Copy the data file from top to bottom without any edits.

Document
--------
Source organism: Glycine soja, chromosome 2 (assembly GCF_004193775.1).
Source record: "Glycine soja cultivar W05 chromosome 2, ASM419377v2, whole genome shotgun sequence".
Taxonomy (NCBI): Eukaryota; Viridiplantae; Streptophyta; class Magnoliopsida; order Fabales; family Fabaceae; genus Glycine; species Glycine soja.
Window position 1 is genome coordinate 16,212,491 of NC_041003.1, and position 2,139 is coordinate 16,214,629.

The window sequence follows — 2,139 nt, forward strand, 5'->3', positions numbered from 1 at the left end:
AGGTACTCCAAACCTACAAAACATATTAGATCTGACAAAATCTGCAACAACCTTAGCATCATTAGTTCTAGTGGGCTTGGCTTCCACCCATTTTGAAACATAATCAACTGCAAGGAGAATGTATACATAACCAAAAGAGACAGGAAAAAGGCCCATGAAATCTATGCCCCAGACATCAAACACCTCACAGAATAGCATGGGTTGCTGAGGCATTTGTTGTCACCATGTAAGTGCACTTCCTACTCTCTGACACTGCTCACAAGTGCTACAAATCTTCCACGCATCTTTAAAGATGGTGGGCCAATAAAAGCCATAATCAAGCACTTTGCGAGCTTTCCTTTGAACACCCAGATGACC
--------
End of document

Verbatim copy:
Source organism: Glycine soja, chromosome 2 (assembly GCF_004193775.1).
Source record: "Glycine soja cultivar W05 chromosome 2, ASM419377v2, whole genome shotgun sequence".
Taxonomy (NCBI): Eukaryota; Viridiplantae; Streptophyta; class Magnoliopsida; order Fabales; family Fabaceae; genus Glycine; species Glycine soja.
Window position 1 is genome coordinate 16,212,491 of NC_041003.1, and position 2,139 is coordinate 16,214,629.

The window sequence follows — 2,139 nt, forward strand, 5'->3', positions numbered from 1 at the left end:
AGGTACTCCAAACCTACAAAACATATTAGATCTGACAAAATCTGCAACAACCTTAGCATCATTAGTTCTAGTGGGCTTGGCTTCCACCCATTTTGAAACATAATCAACTGCAAGGAGAATGTATACATAACCAAAAGAGACAGGAAAAAGGCCCATGAAATCTATGCCCCAGACATCAAACACCTCACAGAATAGCATGGGTTGCTGAGGCATTTGTTGTCACCATGTAAGTGCACTTCCTACTCTCTGACACTGCTCACAAGTGCTACAAATCTTCCACGCATCTTTAAAGATGGTGGGCCAATAAAAGCCATAATCAAGCACTTTGCGAGCTTTCCTTTGAACACCCAGATGACC